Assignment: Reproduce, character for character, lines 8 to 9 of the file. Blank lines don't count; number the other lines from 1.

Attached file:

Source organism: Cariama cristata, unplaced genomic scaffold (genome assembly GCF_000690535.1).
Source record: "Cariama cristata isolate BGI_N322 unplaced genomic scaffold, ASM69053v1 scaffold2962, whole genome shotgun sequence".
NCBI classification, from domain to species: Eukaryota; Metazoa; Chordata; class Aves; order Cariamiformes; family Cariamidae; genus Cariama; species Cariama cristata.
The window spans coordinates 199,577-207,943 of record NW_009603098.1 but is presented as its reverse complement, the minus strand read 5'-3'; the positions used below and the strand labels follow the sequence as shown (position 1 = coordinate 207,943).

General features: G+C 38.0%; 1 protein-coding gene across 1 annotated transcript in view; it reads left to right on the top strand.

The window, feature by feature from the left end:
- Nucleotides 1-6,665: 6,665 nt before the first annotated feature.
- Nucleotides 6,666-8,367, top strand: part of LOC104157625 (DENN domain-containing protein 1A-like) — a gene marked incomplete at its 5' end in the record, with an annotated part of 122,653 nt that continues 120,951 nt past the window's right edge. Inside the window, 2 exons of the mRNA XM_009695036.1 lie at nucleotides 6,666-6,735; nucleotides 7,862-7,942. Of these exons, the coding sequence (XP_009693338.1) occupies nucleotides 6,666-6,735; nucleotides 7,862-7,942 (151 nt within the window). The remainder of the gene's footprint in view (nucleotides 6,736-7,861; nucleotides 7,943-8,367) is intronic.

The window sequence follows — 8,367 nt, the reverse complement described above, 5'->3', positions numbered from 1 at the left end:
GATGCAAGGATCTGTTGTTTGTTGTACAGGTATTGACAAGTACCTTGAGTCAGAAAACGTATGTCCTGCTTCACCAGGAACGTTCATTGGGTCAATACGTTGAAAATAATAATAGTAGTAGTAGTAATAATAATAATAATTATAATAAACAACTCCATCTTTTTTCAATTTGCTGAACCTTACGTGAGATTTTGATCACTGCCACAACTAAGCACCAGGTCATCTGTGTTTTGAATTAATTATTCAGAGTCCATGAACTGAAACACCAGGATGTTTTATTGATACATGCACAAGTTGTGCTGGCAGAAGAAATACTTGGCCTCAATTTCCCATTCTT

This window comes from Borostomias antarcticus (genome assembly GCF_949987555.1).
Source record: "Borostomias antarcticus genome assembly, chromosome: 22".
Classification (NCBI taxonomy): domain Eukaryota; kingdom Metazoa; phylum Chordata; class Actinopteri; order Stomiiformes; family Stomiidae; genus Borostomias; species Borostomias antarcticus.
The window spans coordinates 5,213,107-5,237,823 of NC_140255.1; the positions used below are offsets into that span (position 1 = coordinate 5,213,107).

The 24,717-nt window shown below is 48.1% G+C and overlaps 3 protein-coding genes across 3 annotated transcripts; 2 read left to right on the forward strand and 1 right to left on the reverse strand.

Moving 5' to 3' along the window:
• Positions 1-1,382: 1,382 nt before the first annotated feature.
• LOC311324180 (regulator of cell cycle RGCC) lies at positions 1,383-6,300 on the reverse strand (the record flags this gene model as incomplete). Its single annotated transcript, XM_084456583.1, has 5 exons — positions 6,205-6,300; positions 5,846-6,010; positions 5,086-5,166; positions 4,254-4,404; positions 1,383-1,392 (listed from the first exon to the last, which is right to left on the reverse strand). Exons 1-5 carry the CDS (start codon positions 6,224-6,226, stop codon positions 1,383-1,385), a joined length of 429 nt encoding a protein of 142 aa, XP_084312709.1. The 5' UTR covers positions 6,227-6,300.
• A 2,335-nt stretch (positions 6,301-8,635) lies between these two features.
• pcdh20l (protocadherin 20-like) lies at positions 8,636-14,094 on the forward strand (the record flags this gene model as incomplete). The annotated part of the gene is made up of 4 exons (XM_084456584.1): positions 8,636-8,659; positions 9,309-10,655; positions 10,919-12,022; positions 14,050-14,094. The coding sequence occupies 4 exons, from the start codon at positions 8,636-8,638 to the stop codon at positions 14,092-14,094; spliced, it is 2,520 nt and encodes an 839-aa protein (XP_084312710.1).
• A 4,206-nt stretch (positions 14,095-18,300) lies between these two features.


- Nucleotides 6,666-8,367, top strand: part of LOC104157625 (DENN domain-containing protein 1A-like) — a gene marked incomplete at its 5' end in the record, with an annotated part of 122,653 nt that continues 120,951 nt past the window's right edge. Inside the window, 2 exons of the mRNA XM_009695036.1 lie at nucleotides 6,666-6,735; nucleotides 7,862-7,942. Of these exons, the coding sequence (XP_009693338.1) occupies nucleotides 6,666-6,735; nucleotides 7,862-7,942 (151 nt within the window). The remainder of the gene's footprint in view (nucleotides 6,736-7,861; nucleotides 7,943-8,367) is intronic.

The window sequence follows — 8,367 nt, the reverse complement described above, 5'->3', positions numbered from 1 at the left end: